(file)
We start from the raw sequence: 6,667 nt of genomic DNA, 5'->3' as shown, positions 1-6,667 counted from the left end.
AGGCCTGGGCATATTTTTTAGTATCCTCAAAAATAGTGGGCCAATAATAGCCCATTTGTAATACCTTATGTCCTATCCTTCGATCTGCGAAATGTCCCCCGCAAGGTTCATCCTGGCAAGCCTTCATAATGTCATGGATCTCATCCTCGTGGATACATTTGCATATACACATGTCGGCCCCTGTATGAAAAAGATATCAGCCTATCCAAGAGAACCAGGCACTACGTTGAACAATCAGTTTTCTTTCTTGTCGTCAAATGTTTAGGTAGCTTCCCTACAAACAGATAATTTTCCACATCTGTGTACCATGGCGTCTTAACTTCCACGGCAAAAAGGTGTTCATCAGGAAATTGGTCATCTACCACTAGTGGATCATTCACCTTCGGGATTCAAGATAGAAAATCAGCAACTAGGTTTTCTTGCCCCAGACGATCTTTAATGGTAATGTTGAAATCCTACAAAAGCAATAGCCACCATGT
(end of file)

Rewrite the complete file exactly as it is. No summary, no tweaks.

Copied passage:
We start from the raw sequence: 6,667 nt of genomic DNA, 5'->3' as shown, positions 1-6,667 counted from the left end.
AGGCCTGGGCATATTTTTTAGTATCCTCAAAAATAGTGGGCCAATAATAGCCCATTTGTAATACCTTATGTCCTATCCTTCGATCTGCGAAATGTCCCCCGCAAGGTTCATCCTGGCAAGCCTTCATAATGTCATGGATCTCATCCTCGTGGATACATTTGCATATACACATGTCGGCCCCTGTATGAAAAAGATATCAGCCTATCCAAGAGAACCAGGCACTACGTTGAACAATCAGTTTTCTTTCTTGTCGTCAAATGTTTAGGTAGCTTCCCTACAAACAGATAATTTTCCACATCTGTGTACCATGGCGTCTTAACTTCCACGGCAAAAAGGTGTTCATCAGGAAATTGGTCATCTACCACTAGTGGATCATTCACCTTCGGGATTCAAGATAGAAAATCAGCAACTAGGTTTTCTTGCCCCAGACGATCTTTAATGGTAATGTTGAAATCCTACAAAAGCAATAGCCACCATGT